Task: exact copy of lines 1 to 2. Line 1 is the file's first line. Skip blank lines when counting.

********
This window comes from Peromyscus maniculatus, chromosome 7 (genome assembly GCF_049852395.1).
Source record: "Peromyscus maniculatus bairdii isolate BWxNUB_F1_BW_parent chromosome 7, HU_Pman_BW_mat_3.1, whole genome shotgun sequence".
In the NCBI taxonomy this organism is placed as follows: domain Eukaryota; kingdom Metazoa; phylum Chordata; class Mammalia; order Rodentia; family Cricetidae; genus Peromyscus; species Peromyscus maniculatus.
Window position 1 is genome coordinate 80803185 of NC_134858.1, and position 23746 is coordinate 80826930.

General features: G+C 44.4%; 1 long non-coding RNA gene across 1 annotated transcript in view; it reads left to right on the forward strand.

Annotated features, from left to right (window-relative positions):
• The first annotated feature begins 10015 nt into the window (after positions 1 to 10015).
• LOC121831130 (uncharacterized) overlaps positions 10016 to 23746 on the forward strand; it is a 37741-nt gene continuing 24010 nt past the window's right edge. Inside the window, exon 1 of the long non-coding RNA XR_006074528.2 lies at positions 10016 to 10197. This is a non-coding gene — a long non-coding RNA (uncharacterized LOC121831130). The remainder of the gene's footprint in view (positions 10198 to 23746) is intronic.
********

This window comes from Peromyscus maniculatus, chromosome 7 (genome assembly GCF_049852395.1).
Source record: "Peromyscus maniculatus bairdii isolate BWxNUB_F1_BW_parent chromosome 7, HU_Pman_BW_mat_3.1, whole genome shotgun sequence".